Goldilocks Zone

New Earth-sized Exoplanet is in Star’s Habitable Zone

29 Sep , 2010 by

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An enticing new extrasolar planet found using the Keck Observatory in Hawaii is just three times the mass of Earth and it orbits the parent star squarely in the middle of the star’s “Goldilocks zone,” a potential habitable region where liquid water could exist on the planet’s surface. If confirmed, this would be the most Earth-like exoplanet yet discovered and the first strong case for a potentially habitable one. The discoverers also say this finding could mean our galaxy may be teeming with prospective habitable planets.

“Our findings offer a very compelling case for a potentially habitable planet,” said Steven Vogt from UC Santa Cruz. “The fact that we were able to detect this planet so quickly and so nearby tells us that planets like this must be really common.”

Vogt and his team from the Lick-Carnegie Exoplanet Survey actually found two new planets around the heavily studied red dwarf star Gliese 581, where planets have been found previously. Now with six known planets, Gliese 581 hosts a planetary system most similar to our own. It is located 20 light years away from Earth in the constellation Libra.

The most interesting of the two new planets is Gliese 581g, with a mass three to four times that of the Earth and an orbital period of just under 37 days. Its mass indicates that it is probably a rocky planet with likely enough gravity to hold on to an atmosphere.

The planet is also tidally locked to the star, meaning that one side is always facing the star in sunlight, while the side facing away from the star is in perpetual darkness. One effect of this is to stabilize the planet’s surface climates, according to Vogt. The most habitable zone on the planet’s surface would be on the terminator, the line between shadow and light, with surface temperatures decreasing toward the dark side and increasing toward the light side.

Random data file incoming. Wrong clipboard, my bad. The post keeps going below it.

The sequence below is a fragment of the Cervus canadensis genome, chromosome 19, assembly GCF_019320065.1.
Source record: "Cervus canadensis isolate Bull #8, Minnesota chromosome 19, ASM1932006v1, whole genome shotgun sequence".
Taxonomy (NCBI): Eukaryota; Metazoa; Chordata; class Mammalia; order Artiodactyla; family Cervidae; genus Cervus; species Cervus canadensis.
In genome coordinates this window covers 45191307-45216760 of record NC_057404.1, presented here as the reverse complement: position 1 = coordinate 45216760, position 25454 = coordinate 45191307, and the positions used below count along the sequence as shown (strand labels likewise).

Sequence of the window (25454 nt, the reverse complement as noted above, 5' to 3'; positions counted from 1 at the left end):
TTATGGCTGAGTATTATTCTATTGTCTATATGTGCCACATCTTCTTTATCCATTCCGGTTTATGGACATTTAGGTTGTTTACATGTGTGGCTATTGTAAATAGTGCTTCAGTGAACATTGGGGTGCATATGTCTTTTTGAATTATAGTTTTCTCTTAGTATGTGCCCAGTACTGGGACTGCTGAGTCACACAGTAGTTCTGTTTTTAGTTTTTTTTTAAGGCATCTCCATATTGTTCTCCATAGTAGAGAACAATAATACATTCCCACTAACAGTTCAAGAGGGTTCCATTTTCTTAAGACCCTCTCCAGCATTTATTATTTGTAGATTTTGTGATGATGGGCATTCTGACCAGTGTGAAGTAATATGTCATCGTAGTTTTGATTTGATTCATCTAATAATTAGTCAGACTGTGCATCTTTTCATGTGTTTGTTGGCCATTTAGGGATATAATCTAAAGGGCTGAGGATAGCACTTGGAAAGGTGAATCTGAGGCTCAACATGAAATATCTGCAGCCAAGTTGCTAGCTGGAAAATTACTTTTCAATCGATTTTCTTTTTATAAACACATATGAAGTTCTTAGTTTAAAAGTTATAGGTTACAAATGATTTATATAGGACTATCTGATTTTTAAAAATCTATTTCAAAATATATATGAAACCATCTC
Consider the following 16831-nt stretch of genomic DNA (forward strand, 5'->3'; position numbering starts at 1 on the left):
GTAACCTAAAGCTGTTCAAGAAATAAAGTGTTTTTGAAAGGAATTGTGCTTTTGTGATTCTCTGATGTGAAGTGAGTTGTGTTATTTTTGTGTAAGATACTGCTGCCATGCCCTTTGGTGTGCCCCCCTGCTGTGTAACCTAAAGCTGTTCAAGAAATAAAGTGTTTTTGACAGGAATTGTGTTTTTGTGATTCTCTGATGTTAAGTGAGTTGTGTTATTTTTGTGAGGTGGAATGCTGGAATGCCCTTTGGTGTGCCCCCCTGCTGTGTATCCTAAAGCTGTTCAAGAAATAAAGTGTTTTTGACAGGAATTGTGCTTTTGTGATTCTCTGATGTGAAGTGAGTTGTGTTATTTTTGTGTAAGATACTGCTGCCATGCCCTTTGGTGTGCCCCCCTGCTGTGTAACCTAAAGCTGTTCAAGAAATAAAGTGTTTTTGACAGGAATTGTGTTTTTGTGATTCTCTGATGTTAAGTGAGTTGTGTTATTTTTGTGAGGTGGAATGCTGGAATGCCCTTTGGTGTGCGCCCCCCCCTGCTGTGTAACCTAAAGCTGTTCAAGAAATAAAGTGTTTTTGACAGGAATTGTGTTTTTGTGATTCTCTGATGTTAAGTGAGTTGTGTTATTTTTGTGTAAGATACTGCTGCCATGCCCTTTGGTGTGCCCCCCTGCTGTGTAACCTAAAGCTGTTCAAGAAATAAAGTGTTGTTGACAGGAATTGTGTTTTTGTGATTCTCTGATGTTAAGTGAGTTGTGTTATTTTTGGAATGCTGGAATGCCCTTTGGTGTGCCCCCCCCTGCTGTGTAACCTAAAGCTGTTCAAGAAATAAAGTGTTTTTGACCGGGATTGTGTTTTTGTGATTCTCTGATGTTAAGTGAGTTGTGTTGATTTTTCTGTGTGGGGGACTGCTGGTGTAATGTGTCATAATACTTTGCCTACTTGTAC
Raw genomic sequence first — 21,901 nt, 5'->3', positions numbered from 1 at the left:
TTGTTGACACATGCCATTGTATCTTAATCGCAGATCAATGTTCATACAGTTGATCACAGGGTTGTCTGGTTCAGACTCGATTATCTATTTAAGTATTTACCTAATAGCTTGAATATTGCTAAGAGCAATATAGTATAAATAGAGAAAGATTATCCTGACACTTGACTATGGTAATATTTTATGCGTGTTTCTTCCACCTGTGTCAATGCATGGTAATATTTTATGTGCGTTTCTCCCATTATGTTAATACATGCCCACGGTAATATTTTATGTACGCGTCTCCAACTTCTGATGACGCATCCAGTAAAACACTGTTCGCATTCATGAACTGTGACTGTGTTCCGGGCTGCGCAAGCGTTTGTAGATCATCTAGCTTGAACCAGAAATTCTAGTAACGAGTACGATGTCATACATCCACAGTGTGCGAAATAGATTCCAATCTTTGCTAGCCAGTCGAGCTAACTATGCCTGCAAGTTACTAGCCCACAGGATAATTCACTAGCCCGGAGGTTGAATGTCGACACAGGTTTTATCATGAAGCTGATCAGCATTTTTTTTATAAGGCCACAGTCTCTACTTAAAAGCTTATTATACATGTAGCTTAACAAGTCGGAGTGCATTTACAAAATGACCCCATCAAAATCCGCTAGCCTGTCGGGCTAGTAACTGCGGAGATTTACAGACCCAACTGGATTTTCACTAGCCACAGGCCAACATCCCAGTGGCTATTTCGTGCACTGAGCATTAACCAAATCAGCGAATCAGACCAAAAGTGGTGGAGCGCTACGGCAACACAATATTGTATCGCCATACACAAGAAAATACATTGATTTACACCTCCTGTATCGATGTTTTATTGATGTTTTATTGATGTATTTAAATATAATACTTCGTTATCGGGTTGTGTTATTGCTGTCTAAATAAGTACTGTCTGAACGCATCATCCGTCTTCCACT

“Any emerging life forms would have a wide range of stable climates to choose from and to evolve around, depending on their longitude,” Vogt said.

There has been debate about the other planets found previously around Gliese 581, whether they could be habitable or not. Two of them lie at the edges of the habitable zone, one on the hot side (planet c) and one on the cold side (planet d). While some astronomers still think planet d may be habitable if it has a thick atmosphere with a strong greenhouse effect to warm it up, others are skeptical. The newly discovered planet g, however, lies right in the middle of the habitable zone.

“We had planets on both sides of the habitable zone–one too hot and one too cold–and now we have one in the middle that’s just right,” Vogt said.

The researchers estimate that the average surface temperature of the planet is between -24 and 10 degrees Fahrenheit (-31 to -12 degrees Celsius). Actual temperatures would range from blazing hot on the side facing the star to freezing cold on the dark side.

If Gliese 581g has a rocky composition similar to the Earth’s, its diameter would be about 1.2 to 1.4 times that of the Earth. The surface gravity would be about the same or slightly higher than Earth’s, so that a person could easily walk upright on the planet, Vogt said.

The planet was found using the HIRES spectrometer (designed by Vogt) on the Keck I Telescope, measuring the star’s radial velocity. The gravitational tug of an orbiting planet causes periodic changes in the radial velocity of the host star. Multiple planets induce complex wobbles in the star’s motion, and astronomers use sophisticated analyses to detect planets and determine their orbits and masses.